As the 20th century wore on, the Strugatsky brothers grew pessimistic about Soviet Communism, eventually turning their fictional worlds from socialist utopias to dystopias. Their most famous early novel, Noon: 22nd Century bears little resemblance to later works like Hard to Be a God, which implicitly criticizes the Soviet government. At The Paris Review Daily, Ezra Glinter charts their evolution.
“I worry that people in the city where the novel is based will take issue, all kinds of issue, with it. I worry that readers will be like who cares.” Here are all the things you should be worried about while working on a novel, helpfully brought to light by Susannah Felts at The Literary Hub.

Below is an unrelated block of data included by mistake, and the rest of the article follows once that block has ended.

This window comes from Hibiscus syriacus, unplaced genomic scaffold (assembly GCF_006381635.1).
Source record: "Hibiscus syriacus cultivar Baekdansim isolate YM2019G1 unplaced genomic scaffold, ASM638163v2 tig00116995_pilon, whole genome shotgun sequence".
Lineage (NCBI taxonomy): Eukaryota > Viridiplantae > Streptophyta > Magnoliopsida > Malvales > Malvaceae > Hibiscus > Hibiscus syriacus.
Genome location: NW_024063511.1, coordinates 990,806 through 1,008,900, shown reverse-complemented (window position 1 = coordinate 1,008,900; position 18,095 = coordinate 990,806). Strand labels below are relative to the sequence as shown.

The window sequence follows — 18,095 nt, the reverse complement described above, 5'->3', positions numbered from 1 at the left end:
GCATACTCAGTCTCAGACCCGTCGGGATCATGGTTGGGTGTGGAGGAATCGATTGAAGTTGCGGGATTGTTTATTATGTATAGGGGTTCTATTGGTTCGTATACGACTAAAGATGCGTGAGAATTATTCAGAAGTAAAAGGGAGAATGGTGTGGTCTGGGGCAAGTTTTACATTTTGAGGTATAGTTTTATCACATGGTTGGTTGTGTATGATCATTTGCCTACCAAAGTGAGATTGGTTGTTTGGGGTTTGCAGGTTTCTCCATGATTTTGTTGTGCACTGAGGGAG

The average book tour is filled with indignities, but none may be worse than getting kicked out of a cheap motel, which is exactly what happened to our own Bill Morris on the tour for his latest novel. At The Daily Beast, he recounts the unfortunate events that led to him getting booted from a Motel 6. You could also read his essay on listening to the audiobook of his own novel while on tour.
Franz Kafka’s birthday was a couple of days ago — the celebration (which would surely have been a subdued affair) would have been his 133rd. Celebrate yourself by taking look at this helpful animation which explains the woefully misused term “Kafkaesque.”